Hi Glen! I was wondering how you would go about writing a children's story. Does it have a simple beginning, middle, and happy ending or is it more complex than that? Do you have any tips on language or avoiding heavy-handed themes?
Thank you for your help and have a great day!Answer:
All good stories, regardless of the age of the readership, follow the same four-part structure...
setup --> complication --> crisis --> resolution
With children's stories, you have to know what age group you are writing for. There are big differences between picture books, chapter books, and middle-grade/juvenile fiction. Obviously, the younger the readers, the shorter the word count and the simpler the vocabulary.
Remember that you're not just writing to appeal to the children, but to appeal to parents, teachers, and librarians (who actually make the decision to purchase). Adults want children's books that express good values and encourage literacy (so grammar matters more than with adult books).
Kids, on the other hand, want stories that reflect feelings and experiences they can relate to. They also like stories that involve things adults would disapprove of -- such as imagination, adventure, rule-breaking, and risk-taking -- things the readers wish they could do. They like stories where the kids make their own decisions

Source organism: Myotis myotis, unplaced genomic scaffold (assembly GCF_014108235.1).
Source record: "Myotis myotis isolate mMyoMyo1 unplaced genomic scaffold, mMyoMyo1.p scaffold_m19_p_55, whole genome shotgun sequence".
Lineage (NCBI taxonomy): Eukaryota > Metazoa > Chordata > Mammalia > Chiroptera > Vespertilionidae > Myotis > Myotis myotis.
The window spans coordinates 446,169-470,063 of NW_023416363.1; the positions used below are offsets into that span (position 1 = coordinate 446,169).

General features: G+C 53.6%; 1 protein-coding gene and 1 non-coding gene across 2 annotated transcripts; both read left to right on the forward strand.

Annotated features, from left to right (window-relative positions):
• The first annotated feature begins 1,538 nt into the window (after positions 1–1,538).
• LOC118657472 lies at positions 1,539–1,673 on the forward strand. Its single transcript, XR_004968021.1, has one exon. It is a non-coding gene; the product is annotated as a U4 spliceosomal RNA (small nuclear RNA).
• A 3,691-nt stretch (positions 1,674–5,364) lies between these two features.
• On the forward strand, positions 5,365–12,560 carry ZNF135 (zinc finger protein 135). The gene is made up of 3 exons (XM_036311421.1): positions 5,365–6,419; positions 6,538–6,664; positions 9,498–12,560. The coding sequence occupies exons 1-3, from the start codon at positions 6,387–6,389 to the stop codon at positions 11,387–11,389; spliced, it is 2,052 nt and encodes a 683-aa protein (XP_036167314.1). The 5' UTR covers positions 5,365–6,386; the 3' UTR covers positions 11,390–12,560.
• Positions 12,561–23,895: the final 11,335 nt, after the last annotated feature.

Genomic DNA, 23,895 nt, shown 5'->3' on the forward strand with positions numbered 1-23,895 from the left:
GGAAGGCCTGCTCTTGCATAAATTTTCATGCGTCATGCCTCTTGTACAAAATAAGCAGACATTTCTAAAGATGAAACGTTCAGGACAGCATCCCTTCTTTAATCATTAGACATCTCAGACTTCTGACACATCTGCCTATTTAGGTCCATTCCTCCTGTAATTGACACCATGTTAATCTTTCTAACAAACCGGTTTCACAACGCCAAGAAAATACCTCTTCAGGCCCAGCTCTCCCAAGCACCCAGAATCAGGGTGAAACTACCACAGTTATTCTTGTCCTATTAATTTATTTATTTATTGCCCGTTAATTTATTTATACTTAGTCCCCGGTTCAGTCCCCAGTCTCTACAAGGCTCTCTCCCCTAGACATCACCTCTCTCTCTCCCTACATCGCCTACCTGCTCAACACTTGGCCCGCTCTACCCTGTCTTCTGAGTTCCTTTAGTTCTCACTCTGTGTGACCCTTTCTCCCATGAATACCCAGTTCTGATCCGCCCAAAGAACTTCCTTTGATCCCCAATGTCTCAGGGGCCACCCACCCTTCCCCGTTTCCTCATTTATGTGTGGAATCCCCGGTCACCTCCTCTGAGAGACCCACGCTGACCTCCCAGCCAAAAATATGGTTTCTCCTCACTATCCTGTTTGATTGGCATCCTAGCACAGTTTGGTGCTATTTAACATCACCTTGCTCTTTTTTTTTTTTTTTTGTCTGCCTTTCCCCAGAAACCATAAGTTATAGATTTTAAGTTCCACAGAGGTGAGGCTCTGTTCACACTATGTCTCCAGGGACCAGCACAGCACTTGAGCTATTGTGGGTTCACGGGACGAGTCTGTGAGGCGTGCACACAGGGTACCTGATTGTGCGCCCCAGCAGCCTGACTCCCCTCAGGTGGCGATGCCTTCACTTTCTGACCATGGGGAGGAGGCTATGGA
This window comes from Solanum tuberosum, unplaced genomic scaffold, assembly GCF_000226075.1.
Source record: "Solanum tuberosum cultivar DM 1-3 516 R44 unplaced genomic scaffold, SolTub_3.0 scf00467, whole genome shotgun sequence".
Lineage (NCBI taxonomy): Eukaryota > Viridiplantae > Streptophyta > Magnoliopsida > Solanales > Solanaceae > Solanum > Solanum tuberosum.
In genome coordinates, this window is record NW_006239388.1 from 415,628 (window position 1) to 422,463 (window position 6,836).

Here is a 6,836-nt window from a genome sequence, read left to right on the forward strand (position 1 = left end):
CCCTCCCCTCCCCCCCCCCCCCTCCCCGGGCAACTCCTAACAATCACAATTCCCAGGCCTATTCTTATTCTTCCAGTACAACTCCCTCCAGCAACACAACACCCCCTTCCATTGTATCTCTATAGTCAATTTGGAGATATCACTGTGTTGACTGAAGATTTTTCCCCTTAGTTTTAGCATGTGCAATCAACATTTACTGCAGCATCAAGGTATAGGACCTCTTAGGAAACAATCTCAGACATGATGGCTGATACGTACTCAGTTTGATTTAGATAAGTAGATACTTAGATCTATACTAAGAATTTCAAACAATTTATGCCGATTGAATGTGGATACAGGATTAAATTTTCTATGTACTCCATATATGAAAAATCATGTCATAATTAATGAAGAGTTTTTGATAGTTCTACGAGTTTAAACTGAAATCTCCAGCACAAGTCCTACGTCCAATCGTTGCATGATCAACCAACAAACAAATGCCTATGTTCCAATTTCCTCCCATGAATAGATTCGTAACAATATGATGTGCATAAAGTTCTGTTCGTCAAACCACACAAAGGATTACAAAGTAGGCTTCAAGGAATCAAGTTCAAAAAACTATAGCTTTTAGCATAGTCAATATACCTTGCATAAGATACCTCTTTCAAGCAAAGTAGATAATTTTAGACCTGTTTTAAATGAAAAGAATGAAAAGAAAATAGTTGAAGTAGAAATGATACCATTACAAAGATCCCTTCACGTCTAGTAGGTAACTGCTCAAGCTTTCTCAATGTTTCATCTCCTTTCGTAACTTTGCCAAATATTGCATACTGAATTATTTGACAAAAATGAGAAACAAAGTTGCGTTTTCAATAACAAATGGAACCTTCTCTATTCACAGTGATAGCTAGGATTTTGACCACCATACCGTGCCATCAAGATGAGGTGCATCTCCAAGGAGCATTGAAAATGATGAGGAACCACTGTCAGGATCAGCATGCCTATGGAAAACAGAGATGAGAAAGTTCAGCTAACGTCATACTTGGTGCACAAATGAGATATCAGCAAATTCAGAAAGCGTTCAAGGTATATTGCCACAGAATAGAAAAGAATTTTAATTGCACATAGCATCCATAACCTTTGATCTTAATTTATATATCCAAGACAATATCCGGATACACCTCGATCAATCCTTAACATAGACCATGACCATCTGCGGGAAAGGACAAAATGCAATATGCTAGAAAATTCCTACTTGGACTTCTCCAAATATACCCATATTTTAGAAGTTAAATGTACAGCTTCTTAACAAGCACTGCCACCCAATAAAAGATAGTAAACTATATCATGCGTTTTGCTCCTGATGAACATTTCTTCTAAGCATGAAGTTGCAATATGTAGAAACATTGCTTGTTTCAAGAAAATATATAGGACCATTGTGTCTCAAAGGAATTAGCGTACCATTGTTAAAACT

and solve their own problems rather than their parents deciding everything. For this reason, middle-grade readers like books about characters slightly older than them who can do things they are looking forward to doing when they get older.
Of course you have to match vocabulary to age, but remember too that children learn new words by reading. Teachers like books that help kids expand their vocabulary.
Not all children's books have purely happy endings. Sadness is part of life at any age. It's a matter of treating the subject with sensitivity. (E.g. Charlotte's Web, Bridge to Terabithia, Love You Forever, Old Yeller, The Hobbit
Dramatica argues that a complete story has four throughlines or perspectives (those of the overall story, main character, impact character, and their relationship). Picture books usually have only enough words to cover one or two throughlines (overall and main character). But some books focus on the impact character rather than the main character (e.g. The Cat in the Hat, The Lorax
Middle-grade books can be more sophisticated and develop all four throughlines, making them much more like adult novels.
However, what distinguishes almost all children's books is that the main character is someone the reader can relate to. They are either a child or have a child-like perspective on the world.